The issue for the Bengals was and remains working around a weak OL, Dalton getting sacked at a 9.1 percent clip this season, far above this 5.8 career norm. Getting the ball out quickly worked against some opponents that had not game-planned for it, but now that opponents have seen it, does Lazor have a counter?
And if the new OC didn’t face enough pressure, there came this from rookie RB Joe Mixon: “Yeah, that’s frustrating. I felt like [Le'Veon] Bell got the ball 35 times. I get it seven. All in the first half, then don’t touch the ball again. Jeremy got the one touch in the second half. It was frustrating to us running backs. We are in the room and feel like we are a part of the offense. It worked in the first half, why not in the second?... “I only got seven carries. I can’t showcase nothing if I don’t get the ball. There ain’t nothing else I can say.”
That is naturally a distraction that an already troubled situation does not need, and Marvin Lewis was on point when he said that Mixon needs to “show a little maturity.” As for Lazor, the new OC had to tiptoe a bit across his response:"In the last two games that we won somewhere between probably two and five of our skill position players were probably pissed at me after the game and it's between two and five. It's just the fact. That's NFL football. Not everyone is going to be happy with their touches all the time."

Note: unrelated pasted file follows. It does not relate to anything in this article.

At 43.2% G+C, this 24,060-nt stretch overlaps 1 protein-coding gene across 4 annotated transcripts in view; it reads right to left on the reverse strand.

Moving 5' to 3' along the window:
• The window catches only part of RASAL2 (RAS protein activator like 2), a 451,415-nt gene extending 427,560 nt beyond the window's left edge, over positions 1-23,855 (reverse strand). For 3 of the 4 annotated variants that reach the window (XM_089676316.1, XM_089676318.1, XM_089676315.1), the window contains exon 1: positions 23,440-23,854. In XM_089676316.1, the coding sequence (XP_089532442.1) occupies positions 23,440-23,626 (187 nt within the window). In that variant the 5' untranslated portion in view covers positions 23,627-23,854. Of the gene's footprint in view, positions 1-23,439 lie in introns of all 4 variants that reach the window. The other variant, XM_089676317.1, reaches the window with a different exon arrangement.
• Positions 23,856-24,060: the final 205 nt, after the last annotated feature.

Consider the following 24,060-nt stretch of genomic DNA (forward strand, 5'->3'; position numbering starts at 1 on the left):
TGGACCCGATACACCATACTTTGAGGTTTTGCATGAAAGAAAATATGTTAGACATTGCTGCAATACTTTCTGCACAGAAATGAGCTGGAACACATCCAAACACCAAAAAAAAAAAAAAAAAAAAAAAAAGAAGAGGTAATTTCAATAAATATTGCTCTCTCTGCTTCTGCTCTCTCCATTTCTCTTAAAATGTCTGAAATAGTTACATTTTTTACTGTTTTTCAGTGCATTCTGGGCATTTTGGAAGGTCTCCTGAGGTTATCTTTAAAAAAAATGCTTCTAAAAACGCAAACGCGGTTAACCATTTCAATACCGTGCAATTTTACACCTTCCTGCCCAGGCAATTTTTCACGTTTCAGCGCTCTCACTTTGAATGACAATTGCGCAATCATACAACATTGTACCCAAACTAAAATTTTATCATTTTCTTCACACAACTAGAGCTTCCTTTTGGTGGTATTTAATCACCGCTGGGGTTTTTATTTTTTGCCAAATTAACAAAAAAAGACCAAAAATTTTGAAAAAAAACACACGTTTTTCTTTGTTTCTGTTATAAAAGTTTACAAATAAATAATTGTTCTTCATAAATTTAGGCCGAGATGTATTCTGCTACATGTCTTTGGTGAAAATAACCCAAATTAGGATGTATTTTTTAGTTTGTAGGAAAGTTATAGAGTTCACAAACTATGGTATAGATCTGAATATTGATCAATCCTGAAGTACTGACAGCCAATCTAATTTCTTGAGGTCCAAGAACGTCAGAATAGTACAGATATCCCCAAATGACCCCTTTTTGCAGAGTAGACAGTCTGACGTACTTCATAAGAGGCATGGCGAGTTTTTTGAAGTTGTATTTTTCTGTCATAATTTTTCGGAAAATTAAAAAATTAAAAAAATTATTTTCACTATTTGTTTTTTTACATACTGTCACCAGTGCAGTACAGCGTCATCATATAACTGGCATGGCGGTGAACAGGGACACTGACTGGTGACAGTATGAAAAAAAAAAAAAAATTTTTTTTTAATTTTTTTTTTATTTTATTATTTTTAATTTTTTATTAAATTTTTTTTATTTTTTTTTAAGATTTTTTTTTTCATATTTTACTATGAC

The Bengals may have a fragile offense both tactically and in terms of their psyche right now, though fortunately they have the Colts coming to town, the only team threatening New England for the bottom of the Yards Per Play defense charts. So naturally we go to the Patriots win over Atlanta next. …Item: Will the Atlanta season disappear into a fog?
Sub-Item: How much credit do we give to the Patriots defense for making a few big plays, but not many small ones?
To say that Atlanta is in a fog right now, having gone from Super Bowl to 3-3, and with those near-miss endings at Chicago and Detroit having them precariously near a 1-5, is not just a cheap excuse to bring in this photo from Sunday night in Foxboro.